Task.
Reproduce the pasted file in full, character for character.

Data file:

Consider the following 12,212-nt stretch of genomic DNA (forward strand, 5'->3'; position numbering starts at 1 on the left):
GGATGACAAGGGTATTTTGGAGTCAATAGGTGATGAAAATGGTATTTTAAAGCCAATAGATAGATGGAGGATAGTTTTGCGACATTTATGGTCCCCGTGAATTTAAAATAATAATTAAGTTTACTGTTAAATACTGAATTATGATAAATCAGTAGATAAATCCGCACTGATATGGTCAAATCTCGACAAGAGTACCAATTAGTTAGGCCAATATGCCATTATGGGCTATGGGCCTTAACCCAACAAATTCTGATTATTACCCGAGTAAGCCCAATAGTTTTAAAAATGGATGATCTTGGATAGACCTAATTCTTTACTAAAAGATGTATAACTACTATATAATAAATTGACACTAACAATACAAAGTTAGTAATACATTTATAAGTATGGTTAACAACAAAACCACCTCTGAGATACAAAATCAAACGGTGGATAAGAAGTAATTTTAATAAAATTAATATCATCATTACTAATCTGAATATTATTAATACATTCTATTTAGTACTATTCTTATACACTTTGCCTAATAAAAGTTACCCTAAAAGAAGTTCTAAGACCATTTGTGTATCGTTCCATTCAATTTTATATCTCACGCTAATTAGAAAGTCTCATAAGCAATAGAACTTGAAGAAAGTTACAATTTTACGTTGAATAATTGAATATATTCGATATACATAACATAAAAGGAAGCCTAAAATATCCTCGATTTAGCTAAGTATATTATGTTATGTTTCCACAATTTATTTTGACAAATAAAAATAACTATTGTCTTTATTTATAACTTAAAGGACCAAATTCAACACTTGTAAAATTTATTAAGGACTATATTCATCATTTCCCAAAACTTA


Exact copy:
Consider the following 12,212-nt stretch of genomic DNA (forward strand, 5'->3'; position numbering starts at 1 on the left):
GGATGACAAGGGTATTTTGGAGTCAATAGGTGATGAAAATGGTATTTTAAAGCCAATAGATAGATGGAGGATAGTTTTGCGACATTTATGGTCCCCGTGAATTTAAAATAATAATTAAGTTTACTGTTAAATACTGAATTATGATAAATCAGTAGATAAATCCGCACTGATATGGTCAAATCTCGACAAGAGTACCAATTAGTTAGGCCAATATGCCATTATGGGCTATGGGCCTTAACCCAACAAATTCTGATTATTACCCGAGTAAGCCCAATAGTTTTAAAAATGGATGATCTTGGATAGACCTAATTCTTTACTAAAAGATGTATAACTACTATATAATAAATTGACACTAACAATACAAAGTTAGTAATACATTTATAAGTATGGTTAACAACAAAACCACCTCTGAGATACAAAATCAAACGGTGGATAAGAAGTAATTTTAATAAAATTAATATCATCATTACTAATCTGAATATTATTAATACATTCTATTTAGTACTATTCTTATACACTTTGCCTAATAAAAGTTACCCTAAAAGAAGTTCTAAGACCATTTGTGTATCGTTCCATTCAATTTTATATCTCACGCTAATTAGAAAGTCTCATAAGCAATAGAACTTGAAGAAAGTTACAATTTTACGTTGAATAATTGAATATATTCGATATACATAACATAAAAGGAAGCCTAAAATATCCTCGATTTAGCTAAGTATATTATGTTATGTTTCCACAATTTATTTTGACAAATAAAAATAACTATTGTCTTTATTTATAACTTAAAGGACCAAATTCAACACTTGTAAAATTTATTAAGGACTATATTCATCATTTCCCAAAACTTA